The fight against the forest fire on Vitosha mountain near Bulgarian capital Sofia continued for a fourth day on July as eyewitness reports from volunteers increasingly painted a picture of poor organisation of the fire-fighting effort.
Since July 2, more than 100 volunteers joined each day in the effort to contain the blaze. Despite regular reassuring comments from Agriculture Minister Miroslav Naidenov and other top officials that everything possible was being done to extinguish the fire, the accounts published by volunteers on blogs and reports by local media claimed that the situation on the ground was far from perfect.
Some volunteers had to wait for hours before they were briefed on safety rules and deployed to fight the fire, reports said. Many accounts said that there was no coherent management of the fire-fighting effort, with instructions often changing and – especially in the first days – authorities failing to deliver basic equipment like water pumps.
“In such situations, there will always be something missing – there are certain expectations, but the reality is different. This is the nature of our job, nothing can be predicted and there are always surprises,” the head of the fire-fighting and civil safety directorate of the Interior Ministry, Nikolai Nikolov, told Bulgarian National Television.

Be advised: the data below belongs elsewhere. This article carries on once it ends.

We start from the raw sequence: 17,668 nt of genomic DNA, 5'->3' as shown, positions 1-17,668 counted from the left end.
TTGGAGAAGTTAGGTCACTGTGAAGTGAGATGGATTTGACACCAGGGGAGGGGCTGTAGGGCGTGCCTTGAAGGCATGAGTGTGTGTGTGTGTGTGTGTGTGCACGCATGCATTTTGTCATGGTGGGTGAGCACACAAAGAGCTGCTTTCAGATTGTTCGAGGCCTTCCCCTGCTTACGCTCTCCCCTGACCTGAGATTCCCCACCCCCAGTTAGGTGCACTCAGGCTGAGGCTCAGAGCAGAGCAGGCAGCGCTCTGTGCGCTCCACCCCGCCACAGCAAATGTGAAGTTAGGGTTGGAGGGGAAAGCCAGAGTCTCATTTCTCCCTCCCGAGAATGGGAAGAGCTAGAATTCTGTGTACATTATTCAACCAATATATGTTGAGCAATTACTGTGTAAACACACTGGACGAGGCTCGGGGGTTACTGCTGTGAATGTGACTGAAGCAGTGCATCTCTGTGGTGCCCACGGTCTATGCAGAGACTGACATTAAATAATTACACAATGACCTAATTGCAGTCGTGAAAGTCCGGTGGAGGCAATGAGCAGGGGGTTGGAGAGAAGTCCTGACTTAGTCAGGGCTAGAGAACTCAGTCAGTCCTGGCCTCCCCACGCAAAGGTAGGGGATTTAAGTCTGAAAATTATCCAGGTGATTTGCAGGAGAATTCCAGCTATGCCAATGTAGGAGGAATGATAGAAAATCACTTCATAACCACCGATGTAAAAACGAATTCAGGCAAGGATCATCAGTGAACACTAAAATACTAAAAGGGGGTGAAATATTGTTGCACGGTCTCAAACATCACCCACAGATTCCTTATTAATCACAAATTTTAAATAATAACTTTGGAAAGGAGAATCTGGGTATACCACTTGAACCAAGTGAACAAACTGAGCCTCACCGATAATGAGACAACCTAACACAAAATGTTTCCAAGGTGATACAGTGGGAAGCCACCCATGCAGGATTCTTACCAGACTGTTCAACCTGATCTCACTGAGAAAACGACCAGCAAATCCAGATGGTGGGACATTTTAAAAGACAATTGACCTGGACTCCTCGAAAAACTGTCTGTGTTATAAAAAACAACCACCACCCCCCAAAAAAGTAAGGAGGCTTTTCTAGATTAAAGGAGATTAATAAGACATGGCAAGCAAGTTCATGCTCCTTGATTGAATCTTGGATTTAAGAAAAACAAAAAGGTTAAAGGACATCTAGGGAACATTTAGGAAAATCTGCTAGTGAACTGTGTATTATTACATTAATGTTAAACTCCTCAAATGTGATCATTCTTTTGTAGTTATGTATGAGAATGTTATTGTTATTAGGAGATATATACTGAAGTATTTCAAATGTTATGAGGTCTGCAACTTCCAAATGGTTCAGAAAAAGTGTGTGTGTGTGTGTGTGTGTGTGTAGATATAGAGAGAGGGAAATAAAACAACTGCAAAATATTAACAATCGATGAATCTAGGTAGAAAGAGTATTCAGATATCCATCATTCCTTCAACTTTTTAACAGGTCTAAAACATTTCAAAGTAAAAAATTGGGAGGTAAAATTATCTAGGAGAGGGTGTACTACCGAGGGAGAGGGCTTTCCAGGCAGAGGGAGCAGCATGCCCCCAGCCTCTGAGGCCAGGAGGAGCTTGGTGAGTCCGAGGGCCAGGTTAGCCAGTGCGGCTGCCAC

“It is impossible to get the equipment you need the moment you need it. I don’t know who is trying to raise the tension, but things with volunteers are good,” he said.
Poor organisation lent further credence to conspiracy theories that the fire-fighting effort was being intentionally sabotaged. Even less helpful was the authorities’ decision to turn back two fire-fighting planes from Israel – after confirming that the planes were en route and due to arrive in the early hours of July 4, the Interior Ministry said that the foreign aid was refused because the blaze was “under control”.
Toma Belev, the former director of Vitosha nature park, told television station bTV that he was certain that human intervention was the reason for the fire, possibly a careless poacher or even intentional arson.
Three helicopters continued to extinguish the fire and a prototype fire-fighting tank was deployed on July 4. Wide swathes of cut forest would prevent the fire from spreading, the Interior Ministry said.
At the same time, the blaze spread to 25 hectares, increasing by the day. It had not spread to living forest, the ministry said.
(Photo: Petar Kardjilov via offnews.offroad-bulgaria.com)